President Barack Obama said Wednesday that Congress was hurting American exporters by allowing the U.S. Export-Import Bank's charter to expire.
Obama spoke after meeting with executives of 10 small and medium-size businesses that use Ex-Im's help to export goods.
Ex-Im is a government agency that sells companies a kind of insurance that protects U.S. companies if a foreign customer does not pay for an order. It also provides financing in some cases.
Conservative Republicans in Congress blocked efforts to renew the charter, and they are now working to block parliamentary maneuvers intended to revive the agency. Republicans say the vast majority of U.S. exports are made without help from the bank, and they call its efforts "crony capitalism" because the bank helps large, politically connected companies who don't need assistance.
Administration officials say the bank certainly helps major exporters, but they also pointed to many small firms that get assistance.
Obama told journalists that closing the 81-year-old government agency amounted to unilateral disarmament because "every other advanced country on Earth has a program like this." He said leaving American companies "high and dry" made "absolutely no sense."
"I know it's not as interesting as some of the other issues, and Donald Trump, and all that stuff," said Obama, referring to Trump's bid to be the Republican candidate for president. "But I'll tell you what: This is actually something that matters to people on the ground."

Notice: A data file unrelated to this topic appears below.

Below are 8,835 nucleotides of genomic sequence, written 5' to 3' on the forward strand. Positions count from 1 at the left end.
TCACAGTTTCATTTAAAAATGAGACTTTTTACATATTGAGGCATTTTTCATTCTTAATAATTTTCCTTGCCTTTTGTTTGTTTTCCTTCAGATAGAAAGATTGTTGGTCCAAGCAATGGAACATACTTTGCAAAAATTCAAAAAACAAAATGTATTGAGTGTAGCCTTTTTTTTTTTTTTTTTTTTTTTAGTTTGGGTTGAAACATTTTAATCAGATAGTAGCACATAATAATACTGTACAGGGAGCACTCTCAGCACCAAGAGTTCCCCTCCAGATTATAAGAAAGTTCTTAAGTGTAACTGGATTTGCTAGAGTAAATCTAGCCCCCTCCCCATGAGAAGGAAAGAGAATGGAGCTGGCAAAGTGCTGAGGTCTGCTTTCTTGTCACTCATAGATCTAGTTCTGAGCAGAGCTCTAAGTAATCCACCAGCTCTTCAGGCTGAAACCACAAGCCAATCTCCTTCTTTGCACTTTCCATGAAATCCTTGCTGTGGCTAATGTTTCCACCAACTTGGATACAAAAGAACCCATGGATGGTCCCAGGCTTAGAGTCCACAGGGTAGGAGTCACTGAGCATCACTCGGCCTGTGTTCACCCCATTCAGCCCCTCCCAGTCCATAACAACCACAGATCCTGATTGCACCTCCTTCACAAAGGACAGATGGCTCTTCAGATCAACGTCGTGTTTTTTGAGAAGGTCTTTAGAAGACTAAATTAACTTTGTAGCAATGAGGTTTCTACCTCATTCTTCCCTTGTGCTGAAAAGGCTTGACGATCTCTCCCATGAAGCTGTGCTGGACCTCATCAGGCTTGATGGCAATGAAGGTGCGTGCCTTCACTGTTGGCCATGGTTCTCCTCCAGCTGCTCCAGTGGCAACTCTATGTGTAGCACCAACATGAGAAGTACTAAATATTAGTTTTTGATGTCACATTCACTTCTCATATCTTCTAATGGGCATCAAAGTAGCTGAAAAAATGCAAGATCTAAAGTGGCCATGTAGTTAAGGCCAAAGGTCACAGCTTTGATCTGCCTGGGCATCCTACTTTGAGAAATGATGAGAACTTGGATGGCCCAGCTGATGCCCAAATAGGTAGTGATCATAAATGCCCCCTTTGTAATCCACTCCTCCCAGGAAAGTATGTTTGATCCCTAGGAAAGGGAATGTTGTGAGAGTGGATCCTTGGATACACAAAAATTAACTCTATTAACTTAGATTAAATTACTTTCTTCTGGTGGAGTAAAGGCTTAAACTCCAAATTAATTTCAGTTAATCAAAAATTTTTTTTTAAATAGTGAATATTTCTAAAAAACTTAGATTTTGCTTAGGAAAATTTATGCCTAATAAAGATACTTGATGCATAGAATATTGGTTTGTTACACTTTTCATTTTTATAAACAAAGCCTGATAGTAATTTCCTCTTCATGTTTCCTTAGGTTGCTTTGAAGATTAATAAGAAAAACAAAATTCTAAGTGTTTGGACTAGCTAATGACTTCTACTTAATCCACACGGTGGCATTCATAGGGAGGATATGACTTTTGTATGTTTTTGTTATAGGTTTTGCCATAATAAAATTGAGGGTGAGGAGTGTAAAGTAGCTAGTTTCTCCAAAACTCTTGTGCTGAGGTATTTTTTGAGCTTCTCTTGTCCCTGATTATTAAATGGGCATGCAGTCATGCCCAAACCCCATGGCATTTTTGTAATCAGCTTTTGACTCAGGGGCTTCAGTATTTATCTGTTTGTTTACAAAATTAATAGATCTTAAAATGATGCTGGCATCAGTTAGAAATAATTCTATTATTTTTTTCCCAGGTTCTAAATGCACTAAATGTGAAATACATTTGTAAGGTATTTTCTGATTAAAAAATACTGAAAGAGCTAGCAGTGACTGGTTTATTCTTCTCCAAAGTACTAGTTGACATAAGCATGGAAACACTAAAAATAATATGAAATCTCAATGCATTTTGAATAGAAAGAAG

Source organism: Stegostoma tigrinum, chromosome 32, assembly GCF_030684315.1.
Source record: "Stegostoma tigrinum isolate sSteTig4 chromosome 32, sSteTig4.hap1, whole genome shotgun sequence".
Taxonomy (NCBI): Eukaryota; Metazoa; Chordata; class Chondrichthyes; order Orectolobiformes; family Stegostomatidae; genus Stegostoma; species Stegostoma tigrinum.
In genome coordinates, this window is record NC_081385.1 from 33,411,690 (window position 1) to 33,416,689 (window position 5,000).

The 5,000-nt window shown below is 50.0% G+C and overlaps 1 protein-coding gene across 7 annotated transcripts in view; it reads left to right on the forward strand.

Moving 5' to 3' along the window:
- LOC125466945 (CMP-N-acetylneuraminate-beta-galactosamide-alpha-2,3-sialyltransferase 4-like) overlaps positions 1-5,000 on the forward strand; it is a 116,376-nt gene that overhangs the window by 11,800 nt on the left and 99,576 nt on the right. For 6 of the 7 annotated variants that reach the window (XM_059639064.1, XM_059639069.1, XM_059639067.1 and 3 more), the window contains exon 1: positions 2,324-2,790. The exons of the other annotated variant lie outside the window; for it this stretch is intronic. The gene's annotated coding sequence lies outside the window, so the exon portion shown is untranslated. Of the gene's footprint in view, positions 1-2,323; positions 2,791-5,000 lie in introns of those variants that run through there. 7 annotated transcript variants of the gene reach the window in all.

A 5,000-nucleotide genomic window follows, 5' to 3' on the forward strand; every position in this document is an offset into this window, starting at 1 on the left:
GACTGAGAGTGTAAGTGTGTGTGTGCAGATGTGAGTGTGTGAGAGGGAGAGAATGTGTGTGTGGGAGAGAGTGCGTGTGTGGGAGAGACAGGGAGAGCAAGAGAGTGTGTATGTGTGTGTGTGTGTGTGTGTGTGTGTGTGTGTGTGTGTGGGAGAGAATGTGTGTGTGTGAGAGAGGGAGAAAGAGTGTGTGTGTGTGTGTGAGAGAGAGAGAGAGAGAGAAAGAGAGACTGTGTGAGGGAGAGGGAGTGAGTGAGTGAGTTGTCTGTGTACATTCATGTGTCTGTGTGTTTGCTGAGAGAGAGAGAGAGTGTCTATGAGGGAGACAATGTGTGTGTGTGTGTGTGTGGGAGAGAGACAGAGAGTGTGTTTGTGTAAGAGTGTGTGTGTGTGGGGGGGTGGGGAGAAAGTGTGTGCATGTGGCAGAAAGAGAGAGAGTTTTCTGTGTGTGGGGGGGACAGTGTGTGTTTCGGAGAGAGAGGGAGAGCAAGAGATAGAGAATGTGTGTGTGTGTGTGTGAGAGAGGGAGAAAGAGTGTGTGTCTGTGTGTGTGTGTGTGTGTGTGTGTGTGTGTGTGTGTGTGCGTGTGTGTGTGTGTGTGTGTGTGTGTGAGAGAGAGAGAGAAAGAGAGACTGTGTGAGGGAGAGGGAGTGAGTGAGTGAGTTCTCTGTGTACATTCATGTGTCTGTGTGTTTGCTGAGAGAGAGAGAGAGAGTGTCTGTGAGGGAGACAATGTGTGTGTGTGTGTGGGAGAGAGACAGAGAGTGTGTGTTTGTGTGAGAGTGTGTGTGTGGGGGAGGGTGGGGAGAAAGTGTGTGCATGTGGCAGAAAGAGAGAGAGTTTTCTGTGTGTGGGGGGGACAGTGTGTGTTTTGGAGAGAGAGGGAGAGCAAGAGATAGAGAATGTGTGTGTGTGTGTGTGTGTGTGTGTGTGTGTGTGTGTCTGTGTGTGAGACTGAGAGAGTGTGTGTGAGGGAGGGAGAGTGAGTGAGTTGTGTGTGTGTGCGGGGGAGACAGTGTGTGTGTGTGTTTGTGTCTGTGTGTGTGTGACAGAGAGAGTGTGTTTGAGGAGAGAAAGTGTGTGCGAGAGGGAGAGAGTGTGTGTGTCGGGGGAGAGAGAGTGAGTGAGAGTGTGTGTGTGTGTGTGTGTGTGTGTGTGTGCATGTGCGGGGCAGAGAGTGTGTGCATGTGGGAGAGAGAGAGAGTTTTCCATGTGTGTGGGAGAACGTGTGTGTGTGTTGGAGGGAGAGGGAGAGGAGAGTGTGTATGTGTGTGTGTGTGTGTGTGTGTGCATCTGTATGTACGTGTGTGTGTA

At the meeting with Obama, an official of a company called Air Tractor said that without the Export-Import Bank's help, it could drop a quarter of its 265 jobs making crop dusters in the three-stoplight West Texas town of Olney.
"We're a small business in a small town," David Ickert, Air Tractor's vice president of finance, told reporters. "We don't really understand why we're in this position."
"The bank is not a welfare entity. We all pay large amounts of money to use the bank. Glad to do it," Ickert said.
A renewal of the bank's charter could be attached this month to an unrelated transportation funding bill, but not if Republican opponents like Representative Jim Jordan of Ohio can stop it.
"We need to get through the next five legislative days and not have Ex-Im attached to anything," Jordan said.
Major differences between the House and Senate versions of the highway bill could delay an Ex-Im revival.
In the meantime, Obama said, efforts to sell U.S. goods overseas are stalled, which puts some American jobs at risk.
Some information for this report came from Reuters.